Sept. 1, 2000
The subject is widely discussed around the industry: if we could drill with lasers, all of our problems would be solved.

En-"light"-ened drilling

The subject is widely discussed around the industry: if we could drill with lasers, all of our problems would be solved. No more worrying about bit wear, junk in the hole, and everyone would be happy with exceptional rates of penetration. This was usually followed by collective laugh and never mentioned again. Well, that laugh may have just changed into a raised eyebrow of interest.

Researchers at Reading University in southern England have developed a laser beam technology, used to detect the presence of gas bubbles in a fluid column. Tested in the laboratory using water droplets in a fluid medium, success has been achieved measuring the size, speed, and optical properties of the water drops.

Basicly, the detection and measurement technique illuminates the fluid column around the drill bit with sheets of laser light. As fluid bubbles pass through these laser sheets, they reflect light similar to dust particles passing through a movie projector beam. Bubble size and speed moving through the annulus can be ascertained. The technique takes the simple measurement of bubbles in the fluid string to a higher level and actually measures the amount of light bending as it passes through the bubble. The degree of bending depends on the bubbles' optical properties giving the ability to distinguish rock cuttings from actual fluid components.

Although this is not actually drilling with a laser, the drilling process can be more effectively monitored via this measurement system, and is just one step closer to an actual laser drilling system. Other light energy-related measurement techniques used currently in the oil and gas industry include fiber-optic pressure and temperature monitoring markets, such as the Ghost tool from Schlumberger, the LaserStrat system from Sperry Sun Drilling Services, and Chemo-Strat developed in the UK. Fiber-optical measurement of temperature and pressure are not necessarily new, but a key component in the future of intelligent wells.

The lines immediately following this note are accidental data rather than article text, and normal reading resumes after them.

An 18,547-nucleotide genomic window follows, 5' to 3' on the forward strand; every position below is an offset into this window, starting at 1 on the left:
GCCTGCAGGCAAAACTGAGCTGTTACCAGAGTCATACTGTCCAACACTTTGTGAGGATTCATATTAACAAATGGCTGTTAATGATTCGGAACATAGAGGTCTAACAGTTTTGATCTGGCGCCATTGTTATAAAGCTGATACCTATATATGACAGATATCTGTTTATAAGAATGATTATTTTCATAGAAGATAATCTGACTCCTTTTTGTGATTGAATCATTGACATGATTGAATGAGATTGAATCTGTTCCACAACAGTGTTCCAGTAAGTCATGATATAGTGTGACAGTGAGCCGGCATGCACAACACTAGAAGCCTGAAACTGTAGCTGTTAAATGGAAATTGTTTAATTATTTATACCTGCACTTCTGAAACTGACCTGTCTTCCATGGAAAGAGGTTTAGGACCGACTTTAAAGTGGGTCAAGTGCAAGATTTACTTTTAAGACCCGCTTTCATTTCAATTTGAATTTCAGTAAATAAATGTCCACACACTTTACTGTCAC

• The Ghost tool from Schlumberger uses a light source and the optical properties of fluids to determine multiphase flow component percentages. Component percentage and relative flow rate of the multi-phase components can be determined.
  • The LaserStrat system from Sperry Sun Drilling Services and Chemo-Strat in the UK, uses laser technology for spectral element analysis of rock cutting samples. Stratigraphic characterization of the reservoir is then made possible in the absence of paleontological information.

As you can see, light energy technologies are playing a greater role in the upstream oil and gas industry - steps leading to, shall we say, a complete laser-optical drilling and well monitoring system."

HP/HT operations heating up

Deeper wells imply higher temperatures. Higher temperatures demand that top priority be placed on qualified electronics for operating in the tougher environments. A year ago, 200

For short periods of operation, these upper limits are achievable, but the jury is still out on what detrimental effects these short periods have on the total life expectancy of a given electronics assembly. In fact, industry-wide experience has shown that consecutive runs with the same assembly into these "upper-limit" environments may result in premature failures. The dominant industry-wide opinion is that there is no predicting what long-term effects will result after a tool has been exposed to "upper-limit" environments.